"If it can be written, or thought, it can be filmed..." STANLEY KUBRIC

Lighting

From Encyclopedia PRO

Jump to: navigation, search

Lighting refers to either artificial light sources such as lamps or to natural illumination of interiors from daylight. Lighting represents a major component of energy consumption, accounting for a significant part of all energy consumed worldwide. In major cities, light pollution is of growing concern. Artificial lighting is provided today by electric lights, but previously by Gas lighting, candles or oil lamps. Proper lighting can enhance task performance or aesthetics, while there can be energy wastage and adverse health effects of lighting. Indoor lighting is a form of fixture or furnishing, and a key part of interior design. Lighting can also be an intrinsic component of landscaping.

Dark lighting in a concert hall allows laser effects to be visible
Enlarge
Dark lighting in a concert hall allows laser effects to be visible

Template:Clearright



Contents

Lamps

Main article: Light bulb

Commonly called 'light bulbs', lamps are the removable and replaceable portion of a luminaire which converts electrical energy to both visible and non-visible electromagnetic energy. Common characteristics used to evaluate lamp quality include efficiency measured in lumens per watt, typical lamp life measured in hours, and Color Rendering Index on a scale of 0 to 100. Cost of replacement lamps is also an important factor in any design.


Energy consumption

Artificial lighting consumes a significant part of all energy consumed worldwide. In homes and offices from 20 to 50 percent of total energy consumed is due to lighting. Most importantly, for some buildings over 90 percent of lighting energy consumed can be an unnecessary expense through over-illumination (Hawken, 2000). Thus lighting represents a critical component of energy use today, especially in large office buildings where there are many alternatives for energy utilization in lighting. There are several strategies available to minimize energy requirements in any building:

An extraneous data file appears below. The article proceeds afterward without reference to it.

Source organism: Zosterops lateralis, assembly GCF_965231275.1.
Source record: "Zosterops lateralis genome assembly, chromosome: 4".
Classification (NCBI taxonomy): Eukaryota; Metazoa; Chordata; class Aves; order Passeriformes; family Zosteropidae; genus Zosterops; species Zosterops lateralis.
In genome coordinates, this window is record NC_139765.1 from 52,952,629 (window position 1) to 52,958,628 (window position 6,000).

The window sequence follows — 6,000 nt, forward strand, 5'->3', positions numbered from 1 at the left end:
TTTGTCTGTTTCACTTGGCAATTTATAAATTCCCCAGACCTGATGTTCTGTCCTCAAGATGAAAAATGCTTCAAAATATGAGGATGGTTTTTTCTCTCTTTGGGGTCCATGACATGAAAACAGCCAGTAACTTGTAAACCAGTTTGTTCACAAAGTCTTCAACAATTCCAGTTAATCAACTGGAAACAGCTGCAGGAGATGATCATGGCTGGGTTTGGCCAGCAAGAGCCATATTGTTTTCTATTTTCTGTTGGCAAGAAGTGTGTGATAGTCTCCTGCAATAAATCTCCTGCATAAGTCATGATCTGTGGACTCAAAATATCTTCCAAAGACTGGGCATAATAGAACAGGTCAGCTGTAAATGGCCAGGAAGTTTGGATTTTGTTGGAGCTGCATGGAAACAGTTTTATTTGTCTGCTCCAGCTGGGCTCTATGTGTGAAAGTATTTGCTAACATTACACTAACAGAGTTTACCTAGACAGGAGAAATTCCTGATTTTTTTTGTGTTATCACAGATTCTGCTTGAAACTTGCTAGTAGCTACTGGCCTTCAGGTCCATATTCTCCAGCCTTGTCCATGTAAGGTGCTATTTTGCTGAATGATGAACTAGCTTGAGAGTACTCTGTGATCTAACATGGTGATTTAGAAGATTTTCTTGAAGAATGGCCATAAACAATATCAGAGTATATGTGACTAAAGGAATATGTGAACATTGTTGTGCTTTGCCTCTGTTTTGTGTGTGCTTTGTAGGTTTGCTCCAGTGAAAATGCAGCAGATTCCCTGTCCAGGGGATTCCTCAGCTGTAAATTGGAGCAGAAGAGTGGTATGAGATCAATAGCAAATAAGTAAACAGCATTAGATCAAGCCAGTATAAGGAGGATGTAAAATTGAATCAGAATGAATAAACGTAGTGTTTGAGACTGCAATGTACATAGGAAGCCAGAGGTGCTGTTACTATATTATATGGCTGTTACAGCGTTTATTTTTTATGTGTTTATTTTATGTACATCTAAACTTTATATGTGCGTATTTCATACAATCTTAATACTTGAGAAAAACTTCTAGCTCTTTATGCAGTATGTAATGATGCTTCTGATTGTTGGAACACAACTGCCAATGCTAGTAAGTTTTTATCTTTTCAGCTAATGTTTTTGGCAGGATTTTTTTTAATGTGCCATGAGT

• Specification of illumination requirements for each given use area.
  • analysis of lighting quality to insure that adverse components of lighting (for example, glare or incorrect color spectrum) are not biassing the design.
  • Integration of space planning and interior architecture (including choice of interior surfaces and room geometries) to lighting design.
  • Design of time of day use that does not expend unnecessary energy.
  • Selection of fixture and lamp types that reflect best available technology for energy conservation.
  • Training of building occupants to utilize lighting equipment in most efficient manner.
  • Maintenance of lighting systems to minimize energy wastage.

Health effects of lighting

It is valuable to provide the correct light intensity and color spectrum for each task or environment. Otherwise, energy not only could be wasted but over-illumination can lead to adverse health and psychological effects.